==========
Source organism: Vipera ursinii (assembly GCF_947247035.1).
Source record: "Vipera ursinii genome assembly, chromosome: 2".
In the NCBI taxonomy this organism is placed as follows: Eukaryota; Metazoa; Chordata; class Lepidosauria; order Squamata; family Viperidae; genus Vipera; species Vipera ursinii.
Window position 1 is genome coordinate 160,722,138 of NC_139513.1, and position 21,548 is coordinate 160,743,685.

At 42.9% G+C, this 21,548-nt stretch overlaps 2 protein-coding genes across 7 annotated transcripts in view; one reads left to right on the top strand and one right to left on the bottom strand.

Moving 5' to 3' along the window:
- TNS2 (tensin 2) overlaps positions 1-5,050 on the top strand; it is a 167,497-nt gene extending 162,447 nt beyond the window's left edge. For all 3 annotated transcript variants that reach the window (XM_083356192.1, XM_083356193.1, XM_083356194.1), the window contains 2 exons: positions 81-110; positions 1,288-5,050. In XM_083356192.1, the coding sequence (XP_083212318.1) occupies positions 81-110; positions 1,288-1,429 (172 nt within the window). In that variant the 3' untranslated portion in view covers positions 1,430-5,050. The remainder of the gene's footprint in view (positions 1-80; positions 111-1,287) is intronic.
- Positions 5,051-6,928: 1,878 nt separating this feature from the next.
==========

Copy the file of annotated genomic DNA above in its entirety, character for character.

Source organism: Vipera ursinii (assembly GCF_947247035.1).
Source record: "Vipera ursinii genome assembly, chromosome: 2".
In the NCBI taxonomy this organism is placed as follows: Eukaryota; Metazoa; Chordata; class Lepidosauria; order Squamata; family Viperidae; genus Vipera; species Vipera ursinii.
Window position 1 is genome coordinate 160,722,138 of NC_139513.1, and position 21,548 is coordinate 160,743,685.

At 42.9% G+C, this 21,548-nt stretch overlaps 2 protein-coding genes across 7 annotated transcripts in view; one reads left to right on the top strand and one right to left on the bottom strand.

Moving 5' to 3' along the window:
- TNS2 (tensin 2) overlaps positions 1-5,050 on the top strand; it is a 167,497-nt gene extending 162,447 nt beyond the window's left edge. For all 3 annotated transcript variants that reach the window (XM_083356192.1, XM_083356193.1, XM_083356194.1), the window contains 2 exons: positions 81-110; positions 1,288-5,050. In XM_083356192.1, the coding sequence (XP_083212318.1) occupies positions 81-110; positions 1,288-1,429 (172 nt within the window). In that variant the 3' untranslated portion in view covers positions 1,430-5,050. The remainder of the gene's footprint in view (positions 1-80; positions 111-1,287) is intronic.
- Positions 5,051-6,928: 1,878 nt separating this feature from the next.